Proper Vitamin D intake is also crucial to a calcium-rich diet. The vitamin helps the gut absorb calcium and helps the kidneys break down and reabsorb calcium that would otherwise be excreted through our urinary tracts. Without it, this bone-building mineral would pass right through our bodies. Vitamin D is rarely found naturally in food, so most people soak it up through sunlight. Those living in northern latitudes where sunlight is scarce such as Chicago, the Dakotas, or Canada can turn to vitamin D-fortified foods like cereal and milk. Whether it’s obtained by basking in the sun’s rays or enjoying an ice cold glass of milk, the FDA recommends about 800 to 1,000 international units of vitamin D daily.
However, quantity is just as important as quality when it comes to our diet. Without proper caloric intake—especially in our adolescent years—our body is unable to build bone mass.
“You can eat the right amount of calcium and vitamin D and take supplements, but if you are not taking in the proper amount of fuel you can still potentially lose bone mass,” says Jennifer Maynard, a family physician and sports medicine specialist at the Mayo Clinic’s Jacksonville, Florida campus.
This can put people, such as those with a history of eating disorders, at an increased risk of osteoporosis. Think of it like a savings account. Each year of our youth, we invest a bit in our bone bank so that as we age and begin to lose bone, we have a hefty reserve to tap into.
Here’s the other key component to good bone health: exercise, in any form. Bones, like muscles, respond to stress. As the saying goes, if you don’t use it, you lose it. When we don’t actively load our skeletons, calcium begins to leak from bones. Thankfully, just 20 minutes of weight-bearing exercises a day like walking or lifting weights, can help maintain or even increase bone mass (though increases are likely minimal) according to Anderson.
Other than a healthy diet and exercise regimen, avoiding harmful toxins is essential for overall bone health. Anderson claims smoking tobacco causes calcium to escape via our urinary tract. It also causes an increase in cortisol, a hormone that’s known to breakdown bone. Tobacco isn’t the only toxin that can influence bone health; excess alcohol intake—defined as more than three standard drinks a day—is associated with chronic liver disease, a precursor to osteoporosis.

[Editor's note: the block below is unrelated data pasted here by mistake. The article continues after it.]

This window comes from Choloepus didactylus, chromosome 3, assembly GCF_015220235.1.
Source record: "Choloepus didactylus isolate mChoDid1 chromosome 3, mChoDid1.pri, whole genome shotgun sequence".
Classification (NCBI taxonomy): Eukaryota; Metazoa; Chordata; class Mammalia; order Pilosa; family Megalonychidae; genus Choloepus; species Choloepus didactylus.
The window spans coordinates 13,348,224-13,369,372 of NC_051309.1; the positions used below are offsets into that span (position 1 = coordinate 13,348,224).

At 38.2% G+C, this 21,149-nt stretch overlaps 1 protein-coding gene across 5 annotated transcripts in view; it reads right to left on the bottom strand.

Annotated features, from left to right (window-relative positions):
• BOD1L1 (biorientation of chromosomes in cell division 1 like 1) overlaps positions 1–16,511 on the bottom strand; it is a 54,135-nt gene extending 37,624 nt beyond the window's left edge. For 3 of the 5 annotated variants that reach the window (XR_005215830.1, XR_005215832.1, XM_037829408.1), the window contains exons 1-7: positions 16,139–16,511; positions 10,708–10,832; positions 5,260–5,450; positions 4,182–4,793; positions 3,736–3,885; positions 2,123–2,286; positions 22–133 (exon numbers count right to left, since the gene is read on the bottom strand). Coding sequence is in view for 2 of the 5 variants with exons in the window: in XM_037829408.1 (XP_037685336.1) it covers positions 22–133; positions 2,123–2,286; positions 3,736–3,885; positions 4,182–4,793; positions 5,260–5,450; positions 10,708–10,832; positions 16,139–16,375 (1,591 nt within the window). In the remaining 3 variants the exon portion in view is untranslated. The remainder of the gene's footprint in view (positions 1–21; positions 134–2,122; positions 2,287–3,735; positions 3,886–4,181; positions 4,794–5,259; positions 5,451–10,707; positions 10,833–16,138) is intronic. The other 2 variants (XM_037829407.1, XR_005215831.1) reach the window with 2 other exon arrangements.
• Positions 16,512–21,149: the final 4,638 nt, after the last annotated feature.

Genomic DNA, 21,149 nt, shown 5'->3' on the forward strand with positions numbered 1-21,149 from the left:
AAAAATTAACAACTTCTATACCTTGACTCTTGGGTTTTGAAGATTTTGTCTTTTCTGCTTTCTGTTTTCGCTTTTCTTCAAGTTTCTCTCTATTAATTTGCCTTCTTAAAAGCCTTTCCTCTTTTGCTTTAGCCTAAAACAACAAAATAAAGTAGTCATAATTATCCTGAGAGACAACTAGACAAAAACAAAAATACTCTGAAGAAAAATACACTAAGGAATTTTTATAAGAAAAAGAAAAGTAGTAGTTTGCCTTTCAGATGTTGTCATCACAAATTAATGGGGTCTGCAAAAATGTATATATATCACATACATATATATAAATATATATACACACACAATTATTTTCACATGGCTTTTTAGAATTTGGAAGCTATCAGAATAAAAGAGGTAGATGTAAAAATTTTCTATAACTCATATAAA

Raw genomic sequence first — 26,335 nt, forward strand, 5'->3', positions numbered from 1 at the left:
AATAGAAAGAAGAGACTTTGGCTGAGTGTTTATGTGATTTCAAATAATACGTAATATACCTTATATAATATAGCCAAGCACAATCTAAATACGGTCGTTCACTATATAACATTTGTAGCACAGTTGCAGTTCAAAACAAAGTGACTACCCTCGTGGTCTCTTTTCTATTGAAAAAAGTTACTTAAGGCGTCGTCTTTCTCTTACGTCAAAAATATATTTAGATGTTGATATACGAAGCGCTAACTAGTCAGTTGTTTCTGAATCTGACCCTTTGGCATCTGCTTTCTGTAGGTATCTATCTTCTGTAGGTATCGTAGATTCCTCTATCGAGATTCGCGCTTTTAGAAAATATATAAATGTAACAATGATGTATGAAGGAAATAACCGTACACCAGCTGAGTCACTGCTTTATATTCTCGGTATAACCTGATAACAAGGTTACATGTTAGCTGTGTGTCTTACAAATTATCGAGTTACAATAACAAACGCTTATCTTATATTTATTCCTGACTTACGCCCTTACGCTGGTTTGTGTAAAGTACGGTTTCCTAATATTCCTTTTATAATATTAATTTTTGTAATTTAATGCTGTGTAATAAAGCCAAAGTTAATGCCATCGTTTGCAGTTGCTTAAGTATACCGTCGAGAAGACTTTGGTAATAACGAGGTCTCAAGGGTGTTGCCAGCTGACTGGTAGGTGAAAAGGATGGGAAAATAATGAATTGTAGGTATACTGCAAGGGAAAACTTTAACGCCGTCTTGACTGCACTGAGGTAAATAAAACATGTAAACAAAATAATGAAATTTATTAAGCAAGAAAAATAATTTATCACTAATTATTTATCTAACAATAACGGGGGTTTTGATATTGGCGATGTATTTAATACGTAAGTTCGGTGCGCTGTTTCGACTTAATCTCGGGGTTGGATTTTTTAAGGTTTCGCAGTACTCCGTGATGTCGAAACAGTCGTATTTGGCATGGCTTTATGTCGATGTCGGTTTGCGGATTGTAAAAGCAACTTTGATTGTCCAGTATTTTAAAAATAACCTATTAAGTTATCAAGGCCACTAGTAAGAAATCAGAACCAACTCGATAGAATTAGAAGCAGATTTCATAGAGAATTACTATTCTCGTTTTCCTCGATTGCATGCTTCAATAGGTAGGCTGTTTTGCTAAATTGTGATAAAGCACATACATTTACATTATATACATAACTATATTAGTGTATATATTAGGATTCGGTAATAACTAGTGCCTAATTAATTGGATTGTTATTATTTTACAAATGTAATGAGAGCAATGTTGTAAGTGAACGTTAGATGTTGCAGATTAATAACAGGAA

Even if you have osteoporosis, there are measures you can follow to avoid fractures. The National Osteoporosis Foundation found that 50 percent of repeat fractures could have been avoided.
Most fractures associated with mortality occur when older people, who have less stable muscles and bones, experience a bad fall. That is why Anderson recommends enrolling in a community-based fall prevention program. These programs focus on balancing exercises and advise participants on how to rearrange household furniture to prevent trips. For those a bit more adventurous, the CDC recommends Tai Chi as a great way to improve balance.
For serious cases of osteoporosis, medications such as bisphosphonates and anabolic agents can be prescribed. Bisphosphonates reduce the risk of fractures between 50 and 70 percent by stopping cells called osteoclasts from breaking down bone mass. Meanwhile, anabolic agents actually energize osteoblasts, the cells responsible for the construction of our skeletal framework.
Doctors and researchers are also trying to better understand the role genetics plays in our chances of developing osteoporosis, says Laura Bruce, a physician at the University of Nevada, Las Vegas who works with orthopedic patients. “[That knowledge] will only help us provide patients with more information.”
For now, getting in those extra steps or reps and getting regular checkups will help keep your bones strong as you age.